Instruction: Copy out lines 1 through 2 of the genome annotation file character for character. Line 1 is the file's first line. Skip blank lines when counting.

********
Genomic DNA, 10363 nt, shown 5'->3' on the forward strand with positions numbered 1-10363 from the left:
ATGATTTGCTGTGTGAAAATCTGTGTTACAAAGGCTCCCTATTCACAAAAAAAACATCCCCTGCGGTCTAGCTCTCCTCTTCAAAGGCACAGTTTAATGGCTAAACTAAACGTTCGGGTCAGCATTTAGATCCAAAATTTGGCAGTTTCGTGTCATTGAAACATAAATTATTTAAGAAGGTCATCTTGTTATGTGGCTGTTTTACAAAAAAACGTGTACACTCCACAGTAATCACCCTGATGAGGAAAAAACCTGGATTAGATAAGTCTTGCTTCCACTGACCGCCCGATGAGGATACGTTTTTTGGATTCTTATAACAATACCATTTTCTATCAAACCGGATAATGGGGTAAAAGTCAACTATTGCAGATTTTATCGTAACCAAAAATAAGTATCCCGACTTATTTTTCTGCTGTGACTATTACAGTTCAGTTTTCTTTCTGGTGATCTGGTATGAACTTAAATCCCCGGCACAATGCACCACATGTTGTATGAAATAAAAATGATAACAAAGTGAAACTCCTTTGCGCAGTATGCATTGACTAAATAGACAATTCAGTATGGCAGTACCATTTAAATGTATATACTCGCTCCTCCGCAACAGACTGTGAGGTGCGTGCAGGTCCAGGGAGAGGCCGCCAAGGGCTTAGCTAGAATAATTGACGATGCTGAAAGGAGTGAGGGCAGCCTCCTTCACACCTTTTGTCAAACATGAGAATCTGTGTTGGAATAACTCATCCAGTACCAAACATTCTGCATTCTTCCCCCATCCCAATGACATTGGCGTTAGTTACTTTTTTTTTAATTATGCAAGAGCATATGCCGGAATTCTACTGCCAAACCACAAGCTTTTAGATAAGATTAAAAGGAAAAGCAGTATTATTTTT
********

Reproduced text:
Genomic DNA, 10363 nt, shown 5'->3' on the forward strand with positions numbered 1-10363 from the left:
ATGATTTGCTGTGTGAAAATCTGTGTTACAAAGGCTCCCTATTCACAAAAAAAACATCCCCTGCGGTCTAGCTCTCCTCTTCAAAGGCACAGTTTAATGGCTAAACTAAACGTTCGGGTCAGCATTTAGATCCAAAATTTGGCAGTTTCGTGTCATTGAAACATAAATTATTTAAGAAGGTCATCTTGTTATGTGGCTGTTTTACAAAAAAACGTGTACACTCCACAGTAATCACCCTGATGAGGAAAAAACCTGGATTAGATAAGTCTTGCTTCCACTGACCGCCCGATGAGGATACGTTTTTTGGATTCTTATAACAATACCATTTTCTATCAAACCGGATAATGGGGTAAAAGTCAACTATTGCAGATTTTATCGTAACCAAAAATAAGTATCCCGACTTATTTTTCTGCTGTGACTATTACAGTTCAGTTTTCTTTCTGGTGATCTGGTATGAACTTAAATCCCCGGCACAATGCACCACATGTTGTATGAAATAAAAATGATAACAAAGTGAAACTCCTTTGCGCAGTATGCATTGACTAAATAGACAATTCAGTATGGCAGTACCATTTAAATGTATATACTCGCTCCTCCGCAACAGACTGTGAGGTGCGTGCAGGTCCAGGGAGAGGCCGCCAAGGGCTTAGCTAGAATAATTGACGATGCTGAAAGGAGTGAGGGCAGCCTCCTTCACACCTTTTGTCAAACATGAGAATCTGTGTTGGAATAACTCATCCAGTACCAAACATTCTGCATTCTTCCCCCATCCCAATGACATTGGCGTTAGTTACTTTTTTTTTAATTATGCAAGAGCATATGCCGGAATTCTACTGCCAAACCACAAGCTTTTAGATAAGATTAAAAGGAAAAGCAGTATTATTTTT